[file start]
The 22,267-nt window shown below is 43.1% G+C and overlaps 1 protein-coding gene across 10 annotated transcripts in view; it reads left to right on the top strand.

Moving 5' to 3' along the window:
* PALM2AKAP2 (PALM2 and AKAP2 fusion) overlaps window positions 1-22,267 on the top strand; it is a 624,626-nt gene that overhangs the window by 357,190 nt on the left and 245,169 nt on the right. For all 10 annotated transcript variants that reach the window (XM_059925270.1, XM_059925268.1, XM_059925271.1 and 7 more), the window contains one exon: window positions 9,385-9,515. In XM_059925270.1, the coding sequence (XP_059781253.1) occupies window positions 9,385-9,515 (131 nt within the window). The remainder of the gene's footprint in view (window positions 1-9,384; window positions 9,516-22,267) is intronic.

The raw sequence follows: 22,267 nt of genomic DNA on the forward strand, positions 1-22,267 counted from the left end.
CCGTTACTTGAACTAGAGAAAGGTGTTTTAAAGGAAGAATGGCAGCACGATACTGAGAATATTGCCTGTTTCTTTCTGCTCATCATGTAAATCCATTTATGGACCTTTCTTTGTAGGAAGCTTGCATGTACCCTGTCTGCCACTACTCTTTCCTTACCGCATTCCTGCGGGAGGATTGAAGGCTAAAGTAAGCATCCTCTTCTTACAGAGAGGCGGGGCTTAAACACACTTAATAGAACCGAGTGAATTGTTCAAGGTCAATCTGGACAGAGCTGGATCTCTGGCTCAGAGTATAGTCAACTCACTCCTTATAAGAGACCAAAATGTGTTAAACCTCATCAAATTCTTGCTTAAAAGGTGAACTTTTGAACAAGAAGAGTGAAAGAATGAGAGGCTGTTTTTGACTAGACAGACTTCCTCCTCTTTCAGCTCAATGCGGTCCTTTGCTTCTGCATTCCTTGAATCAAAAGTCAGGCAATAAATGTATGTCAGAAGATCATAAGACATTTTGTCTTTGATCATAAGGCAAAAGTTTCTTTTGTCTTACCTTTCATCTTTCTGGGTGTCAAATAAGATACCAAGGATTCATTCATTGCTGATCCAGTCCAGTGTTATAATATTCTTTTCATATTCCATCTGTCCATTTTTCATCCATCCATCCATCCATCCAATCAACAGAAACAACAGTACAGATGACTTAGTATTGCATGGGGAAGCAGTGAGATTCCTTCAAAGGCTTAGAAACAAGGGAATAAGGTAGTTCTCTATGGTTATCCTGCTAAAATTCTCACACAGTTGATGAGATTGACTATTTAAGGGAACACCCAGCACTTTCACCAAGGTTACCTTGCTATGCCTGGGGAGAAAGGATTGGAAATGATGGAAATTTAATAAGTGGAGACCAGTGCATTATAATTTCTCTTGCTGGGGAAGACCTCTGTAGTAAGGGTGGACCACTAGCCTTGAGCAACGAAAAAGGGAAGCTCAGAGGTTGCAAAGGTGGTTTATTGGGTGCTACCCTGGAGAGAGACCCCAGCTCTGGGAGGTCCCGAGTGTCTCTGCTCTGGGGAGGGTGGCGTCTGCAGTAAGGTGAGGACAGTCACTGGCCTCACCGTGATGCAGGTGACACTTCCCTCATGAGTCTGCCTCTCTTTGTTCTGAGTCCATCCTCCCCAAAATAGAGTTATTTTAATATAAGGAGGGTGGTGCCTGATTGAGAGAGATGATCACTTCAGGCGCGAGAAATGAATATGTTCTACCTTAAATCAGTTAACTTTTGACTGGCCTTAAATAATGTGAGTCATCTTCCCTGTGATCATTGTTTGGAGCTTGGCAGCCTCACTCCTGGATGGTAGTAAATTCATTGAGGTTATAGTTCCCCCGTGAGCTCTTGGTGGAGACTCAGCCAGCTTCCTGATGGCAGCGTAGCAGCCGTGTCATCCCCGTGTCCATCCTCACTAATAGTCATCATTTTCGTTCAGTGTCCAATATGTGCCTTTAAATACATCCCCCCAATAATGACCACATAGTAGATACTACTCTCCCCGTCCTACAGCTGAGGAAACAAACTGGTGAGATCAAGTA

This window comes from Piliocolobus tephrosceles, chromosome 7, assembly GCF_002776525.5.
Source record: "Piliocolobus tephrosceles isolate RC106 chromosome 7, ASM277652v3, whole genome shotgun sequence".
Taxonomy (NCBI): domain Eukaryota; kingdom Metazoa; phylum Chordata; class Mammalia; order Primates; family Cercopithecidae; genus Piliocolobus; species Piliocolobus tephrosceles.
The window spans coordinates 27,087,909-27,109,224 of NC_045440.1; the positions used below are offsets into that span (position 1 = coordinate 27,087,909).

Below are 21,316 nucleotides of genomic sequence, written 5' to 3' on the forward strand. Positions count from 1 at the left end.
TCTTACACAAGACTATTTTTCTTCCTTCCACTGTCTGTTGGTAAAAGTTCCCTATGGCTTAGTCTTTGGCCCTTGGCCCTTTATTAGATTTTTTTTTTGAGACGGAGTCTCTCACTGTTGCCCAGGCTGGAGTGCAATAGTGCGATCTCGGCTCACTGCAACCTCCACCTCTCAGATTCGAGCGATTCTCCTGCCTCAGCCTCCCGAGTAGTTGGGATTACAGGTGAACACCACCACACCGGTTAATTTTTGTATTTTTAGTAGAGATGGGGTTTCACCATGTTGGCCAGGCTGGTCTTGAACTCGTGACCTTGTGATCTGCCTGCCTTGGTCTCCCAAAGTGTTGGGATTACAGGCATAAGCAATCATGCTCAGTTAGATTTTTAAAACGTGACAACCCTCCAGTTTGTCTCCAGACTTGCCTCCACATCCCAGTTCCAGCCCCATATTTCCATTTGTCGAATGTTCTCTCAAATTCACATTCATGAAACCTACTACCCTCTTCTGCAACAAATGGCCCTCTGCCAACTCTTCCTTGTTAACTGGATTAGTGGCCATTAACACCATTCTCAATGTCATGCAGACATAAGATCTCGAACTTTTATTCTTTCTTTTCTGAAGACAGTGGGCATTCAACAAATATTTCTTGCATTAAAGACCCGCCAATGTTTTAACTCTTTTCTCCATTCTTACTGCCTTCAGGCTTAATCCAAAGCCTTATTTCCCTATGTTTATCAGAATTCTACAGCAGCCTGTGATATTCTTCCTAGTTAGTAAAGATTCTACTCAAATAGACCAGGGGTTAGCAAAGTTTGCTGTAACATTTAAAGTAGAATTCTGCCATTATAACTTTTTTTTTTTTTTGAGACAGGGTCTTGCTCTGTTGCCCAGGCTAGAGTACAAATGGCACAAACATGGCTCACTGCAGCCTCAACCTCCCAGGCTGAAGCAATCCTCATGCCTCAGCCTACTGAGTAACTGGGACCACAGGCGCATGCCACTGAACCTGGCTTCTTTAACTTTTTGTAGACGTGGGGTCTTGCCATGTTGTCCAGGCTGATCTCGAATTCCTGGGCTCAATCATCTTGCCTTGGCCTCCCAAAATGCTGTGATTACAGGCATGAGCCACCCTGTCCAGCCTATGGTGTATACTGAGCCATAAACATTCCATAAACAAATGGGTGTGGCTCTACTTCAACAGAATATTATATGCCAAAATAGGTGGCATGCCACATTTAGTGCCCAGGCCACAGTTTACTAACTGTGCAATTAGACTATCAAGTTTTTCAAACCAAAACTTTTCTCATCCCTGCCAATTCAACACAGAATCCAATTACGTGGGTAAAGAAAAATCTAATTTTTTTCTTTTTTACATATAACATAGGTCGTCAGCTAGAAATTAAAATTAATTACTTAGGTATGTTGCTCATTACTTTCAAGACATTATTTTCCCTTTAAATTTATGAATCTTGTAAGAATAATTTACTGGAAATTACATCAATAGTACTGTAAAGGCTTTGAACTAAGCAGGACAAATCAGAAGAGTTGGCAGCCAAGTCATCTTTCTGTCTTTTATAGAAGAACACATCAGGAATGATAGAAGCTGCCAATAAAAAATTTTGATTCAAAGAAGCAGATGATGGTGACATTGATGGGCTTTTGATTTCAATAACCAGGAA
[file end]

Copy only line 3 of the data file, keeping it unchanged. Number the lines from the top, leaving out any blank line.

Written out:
* PALM2AKAP2 (PALM2 and AKAP2 fusion) overlaps window positions 1-22,267 on the top strand; it is a 624,626-nt gene that overhangs the window by 357,190 nt on the left and 245,169 nt on the right. For all 10 annotated transcript variants that reach the window (XM_059925270.1, XM_059925268.1, XM_059925271.1 and 7 more), the window contains one exon: window positions 9,385-9,515. In XM_059925270.1, the coding sequence (XP_059781253.1) occupies window positions 9,385-9,515 (131 nt within the window). The remainder of the gene's footprint in view (window positions 1-9,384; window positions 9,516-22,267) is intronic.